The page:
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I have recently started using gradle in a project and I am running the standard

gradle clean init build

I noticed that in many of the tasks that are running, I get this UP-TO-DATE message in the console, next to the current task that's running. eg:-

:foo:bar:test UP-TO-DATE

I am curious as to what does this message mean. Couldn't find any documentation around the same.

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    The question is already answered, but here's a trick that might be useful. If you want some task to run all the time (e.g. download updated data from a network endpoint), add outputs.upToDateWhen { false }. Instead of false you can have any custom code determines whether the outputs are up-to-date or not. Jan 19, 2023 at 18:25

4 Answers 4

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Everything that Gradle does is a task. Most tasks have inputs and outputs declared. Gradle will determine if a task is up to date by checking the inputs and outputs.

For example, your compile task input is the source code. If the source code hasn't changed since the last compile, then it will check the output to make sure you haven't blown away your class files generated by the compiler. If the input and output is unchanged, it considers the task "up to date" and doesn't execute that task. This can save a lot of time, especially on large builds.

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  • So if a tasks job was to test java classes (like the test task we get from java plugin), assuming that you have some failing tests, if you run the same task twice, will it not run at all if the test sources haven't changed? Mar 1, 2013 at 4:20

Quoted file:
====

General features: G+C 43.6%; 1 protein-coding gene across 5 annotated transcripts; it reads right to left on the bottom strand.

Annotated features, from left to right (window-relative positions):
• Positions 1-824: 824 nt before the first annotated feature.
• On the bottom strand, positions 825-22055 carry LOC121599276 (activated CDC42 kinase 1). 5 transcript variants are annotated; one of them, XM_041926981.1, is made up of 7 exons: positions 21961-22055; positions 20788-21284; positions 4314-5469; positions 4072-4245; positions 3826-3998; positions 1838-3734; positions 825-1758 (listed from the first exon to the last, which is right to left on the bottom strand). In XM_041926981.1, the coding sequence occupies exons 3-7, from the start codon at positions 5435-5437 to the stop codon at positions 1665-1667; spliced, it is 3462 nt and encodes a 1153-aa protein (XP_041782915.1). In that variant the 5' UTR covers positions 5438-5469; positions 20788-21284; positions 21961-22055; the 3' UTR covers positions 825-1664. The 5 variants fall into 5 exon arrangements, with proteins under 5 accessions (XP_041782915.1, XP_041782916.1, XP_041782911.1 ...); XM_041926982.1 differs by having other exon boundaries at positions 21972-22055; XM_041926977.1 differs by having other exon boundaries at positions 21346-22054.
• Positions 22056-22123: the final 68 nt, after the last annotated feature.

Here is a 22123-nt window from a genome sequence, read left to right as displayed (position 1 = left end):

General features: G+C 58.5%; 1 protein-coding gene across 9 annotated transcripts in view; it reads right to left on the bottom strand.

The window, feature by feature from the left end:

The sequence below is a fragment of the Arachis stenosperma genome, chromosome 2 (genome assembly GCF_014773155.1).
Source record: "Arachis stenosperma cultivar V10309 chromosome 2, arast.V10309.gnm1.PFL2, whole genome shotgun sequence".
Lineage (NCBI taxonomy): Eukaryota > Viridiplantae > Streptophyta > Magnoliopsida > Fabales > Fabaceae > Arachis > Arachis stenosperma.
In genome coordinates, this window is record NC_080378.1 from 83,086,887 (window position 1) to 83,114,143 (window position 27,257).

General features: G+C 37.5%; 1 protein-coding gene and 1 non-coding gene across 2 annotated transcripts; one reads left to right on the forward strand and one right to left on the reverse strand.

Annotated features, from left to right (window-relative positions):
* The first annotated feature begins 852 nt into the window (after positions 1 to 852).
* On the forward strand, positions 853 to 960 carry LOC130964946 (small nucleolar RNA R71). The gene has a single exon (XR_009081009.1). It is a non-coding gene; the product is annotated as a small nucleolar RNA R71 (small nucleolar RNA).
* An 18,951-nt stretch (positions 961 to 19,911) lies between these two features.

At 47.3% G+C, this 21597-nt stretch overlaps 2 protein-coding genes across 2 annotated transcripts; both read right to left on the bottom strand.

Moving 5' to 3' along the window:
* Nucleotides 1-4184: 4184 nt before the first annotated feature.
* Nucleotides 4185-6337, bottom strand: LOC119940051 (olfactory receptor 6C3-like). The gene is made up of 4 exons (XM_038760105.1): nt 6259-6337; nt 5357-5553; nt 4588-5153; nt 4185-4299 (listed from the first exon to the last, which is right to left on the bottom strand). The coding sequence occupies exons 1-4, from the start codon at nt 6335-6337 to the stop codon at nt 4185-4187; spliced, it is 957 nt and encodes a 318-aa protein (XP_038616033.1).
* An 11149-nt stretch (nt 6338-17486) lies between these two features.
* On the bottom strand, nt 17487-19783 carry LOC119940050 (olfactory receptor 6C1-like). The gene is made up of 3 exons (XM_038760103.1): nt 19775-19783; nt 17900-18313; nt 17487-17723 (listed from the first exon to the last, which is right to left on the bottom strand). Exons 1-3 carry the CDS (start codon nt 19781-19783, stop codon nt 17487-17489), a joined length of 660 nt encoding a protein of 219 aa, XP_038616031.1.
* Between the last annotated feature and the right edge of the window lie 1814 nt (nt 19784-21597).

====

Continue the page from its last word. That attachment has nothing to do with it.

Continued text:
• Also, once I do a clean, doesn't it force all the tasks to restart? Mar 1, 2013 at 4:43
  • @AnkitDhingra, A test task could behave like you said in your first comment, but that is not the behavior of the default test task. As for a "clean", running a clean just deletes the build directory, so clean will only force tasks to restart if they have inputs or outputs in the build directory.
    – CaTalyst.X
    Mar 5, 2013 at 22:21
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BTW: In case you really want to bypass this build optimization, you can use the --rerun-tasks command-line option to enforce execution of every task. see documentation of gradle command-line options

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Gradle is an incremental build system. This means that it checks that a task must really be executed before actually executing it, in order to be faster.

So, for example, if you already compiled your source files in a previous build, and didn't modify any source file (nor any other input of the compile task), then Gradle won't recompile all the source files, because it know it will lead to exactly the same output as the one already present in the build folder. And the compilation is thus safely skipped, leading to a faster build.

More information in the documentation

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I faced the similar problem tried all the options, but the following one worked for me:

 gradle  -Dorg.gradle.daemon=false <your tasks>
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    This answer seems irrelevant to the question, since it does not ask about any problem but only an explanation.
    – Jolta
    Jan 30, 2020 at 9:32

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